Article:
What rules apply in digital markets? Information systems scholar Professor Jan Krämer, holder of the Chair of Internet and Telecommunications Business at the University of Passau, examines how paying with data is changing the balance of power between market players. Krämer works closely with the research group Data Policies, funded by the Bavarian State Ministry of Education, Cultural Affairs, Science and the Arts under the framework of the Centre Digitisation.Bavaria (ZD.B).
Money versus data. Things are simple with money: money has a set value and can only be spent once. Data is different and more complicated. You can share data and still retain access to said data. The value of this data may also vary greatly for different market players. ‘Data has a different value for the people sharing it than for the platform receiving it’, Professor Krämer says in a video interview. Most individuals have no way of assessing data or storing it on large servers. However, data gains value from its quantity and its processing, which is one reason why users may not be aware of this value.
Video-interview with Professor Krämer (in German)
Playing the video will send your IP address to an external server.
Data versus services. Data is particularly valuable for large platforms such as Amazon, Facebook or Google, which use it to arrange content and position products so that users will find them quickly. Companies pay money for this purpose. Recently, platforms have been offering services like this in exchange for data. One such example is Google’s Accelerated Mobile Pages project. Websites that use this turbo news service receive a prominent position in the results of mobile web searches, due to their much faster loading times. In return, Google is provided with access to the website’s connection data and usage statistics.
A similar model is used for ‘Fulfilment by Amazon’. This service allows online shops to entrust their entire shipping process to Amazon, and as recompense the world’s largest online retailer gains valuable insight into transactions, product popularity and customer behaviour outside of its marketplace. The companies using these seemingly convenient services pay a high price for the privilege: as Professor Krämer explains, they assume full business liability. Data analysis gives large platforms a valuable insight into which products work and which do not, and successfully ‘tested’ products can then be incorporated into their own range. ‘It is like a large testing ground’, according to Professor Krämer.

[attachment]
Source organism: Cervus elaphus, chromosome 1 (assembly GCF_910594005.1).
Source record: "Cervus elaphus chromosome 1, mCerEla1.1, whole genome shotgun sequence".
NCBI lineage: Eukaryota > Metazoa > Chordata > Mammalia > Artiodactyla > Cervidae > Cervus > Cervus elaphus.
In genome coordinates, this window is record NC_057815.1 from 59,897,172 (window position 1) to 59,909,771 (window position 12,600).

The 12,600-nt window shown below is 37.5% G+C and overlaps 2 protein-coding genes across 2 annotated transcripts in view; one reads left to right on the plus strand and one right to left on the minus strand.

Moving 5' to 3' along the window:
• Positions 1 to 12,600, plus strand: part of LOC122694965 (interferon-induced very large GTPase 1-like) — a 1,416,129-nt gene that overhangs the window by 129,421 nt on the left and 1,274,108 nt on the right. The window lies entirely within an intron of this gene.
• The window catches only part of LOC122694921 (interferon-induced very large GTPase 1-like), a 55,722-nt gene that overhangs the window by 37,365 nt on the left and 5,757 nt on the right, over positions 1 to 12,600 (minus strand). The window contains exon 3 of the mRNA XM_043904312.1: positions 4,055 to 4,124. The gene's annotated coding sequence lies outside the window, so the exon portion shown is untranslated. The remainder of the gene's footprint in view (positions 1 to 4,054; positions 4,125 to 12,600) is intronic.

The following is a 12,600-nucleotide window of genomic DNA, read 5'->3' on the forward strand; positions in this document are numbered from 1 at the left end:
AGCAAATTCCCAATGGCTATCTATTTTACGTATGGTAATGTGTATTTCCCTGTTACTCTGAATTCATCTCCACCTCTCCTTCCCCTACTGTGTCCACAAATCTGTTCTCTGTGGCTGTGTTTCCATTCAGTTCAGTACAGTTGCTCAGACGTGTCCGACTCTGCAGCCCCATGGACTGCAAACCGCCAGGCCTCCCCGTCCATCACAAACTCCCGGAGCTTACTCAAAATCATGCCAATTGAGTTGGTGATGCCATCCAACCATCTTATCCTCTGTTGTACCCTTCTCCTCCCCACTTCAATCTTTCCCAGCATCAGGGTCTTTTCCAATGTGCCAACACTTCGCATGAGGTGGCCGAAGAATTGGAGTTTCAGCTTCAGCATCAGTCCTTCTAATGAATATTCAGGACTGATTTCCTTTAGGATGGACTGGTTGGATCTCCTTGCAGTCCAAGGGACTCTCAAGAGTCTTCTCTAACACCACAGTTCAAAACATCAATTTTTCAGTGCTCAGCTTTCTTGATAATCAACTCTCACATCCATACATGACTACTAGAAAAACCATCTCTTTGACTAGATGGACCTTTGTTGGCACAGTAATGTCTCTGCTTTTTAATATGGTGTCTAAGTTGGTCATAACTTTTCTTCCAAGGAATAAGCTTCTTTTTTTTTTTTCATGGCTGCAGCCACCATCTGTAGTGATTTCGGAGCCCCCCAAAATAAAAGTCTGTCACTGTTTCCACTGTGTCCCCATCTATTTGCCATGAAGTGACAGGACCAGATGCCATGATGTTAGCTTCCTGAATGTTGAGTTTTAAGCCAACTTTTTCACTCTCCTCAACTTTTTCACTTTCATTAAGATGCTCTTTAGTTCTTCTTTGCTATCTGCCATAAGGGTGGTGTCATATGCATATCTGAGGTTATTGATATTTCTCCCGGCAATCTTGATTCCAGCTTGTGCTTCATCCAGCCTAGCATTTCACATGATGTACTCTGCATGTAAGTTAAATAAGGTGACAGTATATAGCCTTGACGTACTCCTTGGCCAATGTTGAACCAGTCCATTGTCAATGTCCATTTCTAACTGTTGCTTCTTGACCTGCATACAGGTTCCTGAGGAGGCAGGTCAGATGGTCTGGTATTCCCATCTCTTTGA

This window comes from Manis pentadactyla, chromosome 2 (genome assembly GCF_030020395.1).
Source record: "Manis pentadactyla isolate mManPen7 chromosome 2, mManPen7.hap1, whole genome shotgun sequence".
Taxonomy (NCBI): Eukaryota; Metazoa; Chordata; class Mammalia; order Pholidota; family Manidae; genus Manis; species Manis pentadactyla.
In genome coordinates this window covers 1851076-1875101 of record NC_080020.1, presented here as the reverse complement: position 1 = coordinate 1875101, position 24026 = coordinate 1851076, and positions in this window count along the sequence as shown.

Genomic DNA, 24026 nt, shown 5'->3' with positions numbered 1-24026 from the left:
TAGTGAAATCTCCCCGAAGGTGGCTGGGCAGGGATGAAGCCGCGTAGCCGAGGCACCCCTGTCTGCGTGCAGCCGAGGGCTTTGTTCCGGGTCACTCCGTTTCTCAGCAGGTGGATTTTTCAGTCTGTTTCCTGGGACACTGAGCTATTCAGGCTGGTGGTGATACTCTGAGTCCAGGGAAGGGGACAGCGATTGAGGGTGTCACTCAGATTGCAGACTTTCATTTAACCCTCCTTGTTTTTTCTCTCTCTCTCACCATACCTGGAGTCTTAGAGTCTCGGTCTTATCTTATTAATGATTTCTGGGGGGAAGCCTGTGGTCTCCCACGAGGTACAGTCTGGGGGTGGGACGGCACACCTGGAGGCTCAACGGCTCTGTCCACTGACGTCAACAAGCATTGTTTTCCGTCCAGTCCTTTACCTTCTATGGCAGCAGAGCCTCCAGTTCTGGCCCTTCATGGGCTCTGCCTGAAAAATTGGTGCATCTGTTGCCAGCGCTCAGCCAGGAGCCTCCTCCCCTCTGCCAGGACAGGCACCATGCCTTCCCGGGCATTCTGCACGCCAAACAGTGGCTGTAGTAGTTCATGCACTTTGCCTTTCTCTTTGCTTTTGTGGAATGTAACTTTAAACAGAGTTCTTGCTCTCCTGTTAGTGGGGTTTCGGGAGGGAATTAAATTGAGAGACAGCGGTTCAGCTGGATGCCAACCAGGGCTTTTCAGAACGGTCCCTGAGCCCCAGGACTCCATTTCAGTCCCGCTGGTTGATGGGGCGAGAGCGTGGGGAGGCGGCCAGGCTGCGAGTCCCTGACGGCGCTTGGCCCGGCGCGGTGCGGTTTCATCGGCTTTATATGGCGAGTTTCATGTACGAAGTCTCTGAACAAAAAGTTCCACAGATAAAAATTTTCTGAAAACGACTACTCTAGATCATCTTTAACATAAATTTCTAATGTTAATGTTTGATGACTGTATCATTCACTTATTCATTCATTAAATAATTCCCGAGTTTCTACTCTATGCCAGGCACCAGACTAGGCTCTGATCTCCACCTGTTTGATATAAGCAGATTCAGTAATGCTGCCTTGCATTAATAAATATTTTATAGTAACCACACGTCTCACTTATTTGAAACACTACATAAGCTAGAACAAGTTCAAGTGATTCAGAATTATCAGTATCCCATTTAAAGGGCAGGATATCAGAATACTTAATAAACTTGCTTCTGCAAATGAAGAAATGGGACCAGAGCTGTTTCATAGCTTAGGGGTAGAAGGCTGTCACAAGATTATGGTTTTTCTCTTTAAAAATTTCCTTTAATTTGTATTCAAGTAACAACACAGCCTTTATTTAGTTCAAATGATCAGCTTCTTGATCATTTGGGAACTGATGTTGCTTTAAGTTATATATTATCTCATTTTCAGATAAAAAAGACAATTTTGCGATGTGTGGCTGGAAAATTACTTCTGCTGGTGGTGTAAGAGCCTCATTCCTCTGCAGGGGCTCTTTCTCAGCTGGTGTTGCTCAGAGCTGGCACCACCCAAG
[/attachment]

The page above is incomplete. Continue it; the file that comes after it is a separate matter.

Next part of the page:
Data monopoly versus competition. Competition law is designed to protect consumers. Traditionally, a monopoly causes prices to rise and is, therefore, bad for consumers. A company with a strong presence on the market may also attempt to eliminate the burgeoning competition. This is something that competition law is designed to prevent. ‘However, on digital markets, a market-dominant position does not initially cause any detriment to consumers’, Professor Krämer explains. It is convenient for users to be able to maintain contacts via one single platform. They also benefit from a high level of competition between the content providers vying for position on said platforms. ‘Customers are ultimately perhaps better off, as they receive products and services at even more favourable rates’, Professor Krämer says.
Old laws do not apply to digital market regulation. According to Krämer, thus far rather little research has been devoted to the phenomenon of data sharing in return for more prominent placement on platforms. This topic is being tackled by Krämer and his team in the ‘Platform Neutrality and Data-Driven Business Models: B2B Data Sharing as Payment for Prominence of Content Providers on Online Platforms’ project, funded by the German Research Foundation (DFG). The project’s information systems scholars are developing game theory models to show how the balance of power on the market changes if particular services are provided in exchange for data.
The project is building on a study on the same topic. One finding: small organisations and start-ups only gain temporary competitive benefits from data sharing – in the long term, they risk landing themselves in a predicament, and the large online platforms once again profit from it.